LONDON (Reuters) ― Bank of England Governor Mark Carney said central banks might not be able to fight off a sharp economic downturn because their monetary policy arsenals are still depleted from the global financial crisis a decade ago, the Financial Times reported.
“It’s generally true that there’s much less ammunition for all the major central banks than they previously had and I’m of the opinion that this situation will persist for some time,” Carney told the newspaper in an interview published on Tuesday.
“If there were to be a deeper downturn, (that requires) more stimulus than a conventional recession, then it’s not clear that monetary policy would have sufficient space.”
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The BoE has raised interest rates to just 0.75 per cent, a fraction above their emergency financial crisis levels. The U.S. Federal Reserve, which unlike most other central banks raised borrowing costs in recent years, cut them three times in 2019.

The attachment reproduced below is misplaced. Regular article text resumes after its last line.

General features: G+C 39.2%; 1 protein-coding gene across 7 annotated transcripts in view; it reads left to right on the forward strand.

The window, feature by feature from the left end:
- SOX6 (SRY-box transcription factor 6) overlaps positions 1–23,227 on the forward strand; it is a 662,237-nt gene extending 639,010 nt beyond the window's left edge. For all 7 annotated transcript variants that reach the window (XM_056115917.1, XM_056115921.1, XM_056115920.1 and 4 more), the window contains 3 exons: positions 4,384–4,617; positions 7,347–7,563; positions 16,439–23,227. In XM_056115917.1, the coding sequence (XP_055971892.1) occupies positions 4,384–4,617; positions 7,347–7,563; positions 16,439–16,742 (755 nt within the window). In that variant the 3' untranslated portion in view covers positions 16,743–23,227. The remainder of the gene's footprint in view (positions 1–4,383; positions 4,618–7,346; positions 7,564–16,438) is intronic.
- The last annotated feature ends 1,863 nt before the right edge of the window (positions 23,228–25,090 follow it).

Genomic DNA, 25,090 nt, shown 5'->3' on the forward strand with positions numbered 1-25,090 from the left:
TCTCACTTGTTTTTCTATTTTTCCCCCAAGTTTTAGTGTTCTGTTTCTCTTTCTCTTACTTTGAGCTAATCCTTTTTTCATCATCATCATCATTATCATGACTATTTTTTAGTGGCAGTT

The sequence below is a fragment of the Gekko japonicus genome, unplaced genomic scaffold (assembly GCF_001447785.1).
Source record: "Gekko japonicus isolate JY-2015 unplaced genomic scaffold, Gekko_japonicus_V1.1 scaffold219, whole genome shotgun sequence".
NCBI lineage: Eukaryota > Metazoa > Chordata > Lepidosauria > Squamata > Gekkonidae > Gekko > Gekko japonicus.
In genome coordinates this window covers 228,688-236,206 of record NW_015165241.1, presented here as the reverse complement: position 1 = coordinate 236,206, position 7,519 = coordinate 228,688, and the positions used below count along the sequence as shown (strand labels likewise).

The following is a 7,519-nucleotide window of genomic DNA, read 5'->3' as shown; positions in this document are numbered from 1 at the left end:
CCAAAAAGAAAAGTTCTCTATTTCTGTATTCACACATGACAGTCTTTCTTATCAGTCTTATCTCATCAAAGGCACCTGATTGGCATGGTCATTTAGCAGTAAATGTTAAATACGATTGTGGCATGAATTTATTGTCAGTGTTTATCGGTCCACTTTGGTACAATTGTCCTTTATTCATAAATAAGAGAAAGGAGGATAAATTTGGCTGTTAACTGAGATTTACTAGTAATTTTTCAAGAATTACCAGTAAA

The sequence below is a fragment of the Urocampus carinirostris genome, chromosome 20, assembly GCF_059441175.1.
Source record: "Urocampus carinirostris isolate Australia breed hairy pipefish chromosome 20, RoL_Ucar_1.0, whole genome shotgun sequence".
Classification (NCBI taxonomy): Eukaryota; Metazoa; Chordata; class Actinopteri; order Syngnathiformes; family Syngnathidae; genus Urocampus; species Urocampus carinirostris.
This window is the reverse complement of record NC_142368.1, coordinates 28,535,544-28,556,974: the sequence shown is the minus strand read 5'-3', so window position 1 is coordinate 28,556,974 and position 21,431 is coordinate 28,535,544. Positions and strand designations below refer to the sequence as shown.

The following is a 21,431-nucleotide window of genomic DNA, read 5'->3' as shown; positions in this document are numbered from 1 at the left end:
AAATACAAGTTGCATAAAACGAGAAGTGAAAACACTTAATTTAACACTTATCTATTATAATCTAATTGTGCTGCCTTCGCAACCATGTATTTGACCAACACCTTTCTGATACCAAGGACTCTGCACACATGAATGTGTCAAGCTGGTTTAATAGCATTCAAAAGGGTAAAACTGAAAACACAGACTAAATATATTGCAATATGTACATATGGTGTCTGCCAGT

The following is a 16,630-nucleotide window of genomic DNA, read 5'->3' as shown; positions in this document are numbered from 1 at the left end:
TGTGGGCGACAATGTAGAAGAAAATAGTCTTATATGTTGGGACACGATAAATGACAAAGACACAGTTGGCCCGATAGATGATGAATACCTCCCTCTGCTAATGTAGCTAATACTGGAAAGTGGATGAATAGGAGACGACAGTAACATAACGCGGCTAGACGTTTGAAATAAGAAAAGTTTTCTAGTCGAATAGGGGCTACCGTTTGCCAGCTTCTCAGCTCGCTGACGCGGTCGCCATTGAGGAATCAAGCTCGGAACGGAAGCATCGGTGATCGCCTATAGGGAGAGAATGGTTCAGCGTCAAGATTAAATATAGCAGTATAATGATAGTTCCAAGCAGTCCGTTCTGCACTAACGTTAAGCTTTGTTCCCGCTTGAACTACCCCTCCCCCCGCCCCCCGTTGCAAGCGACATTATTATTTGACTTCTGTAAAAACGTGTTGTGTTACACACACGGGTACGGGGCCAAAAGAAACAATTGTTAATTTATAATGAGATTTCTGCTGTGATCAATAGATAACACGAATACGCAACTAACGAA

Carney, formerly the head of the Bank of Canada, has previously raised concerns about the risk of a global liquidity trap, in which central banks lose their ability to influence the economy because demand is too weak.
The FT quoted Carney as saying the BoE was looking into the issue of its reduced monetary policy options.
However, U.S. and euro zone interest rate cuts last year were encouraging borrowing and spending and “we’re starting to see that stimulus flow to the global economy,” he told the newspaper.
Carney repeated his suggestion that governments could do more to boost growth via their spending and tax policies.
He also reiterated his view that Britain should not agree to accept European Union rules for the financial services sector after Brexit, given the scale of the country’s banking and finance industry.
(Writing by William Schomberg. Editing by Andrew MacAskill)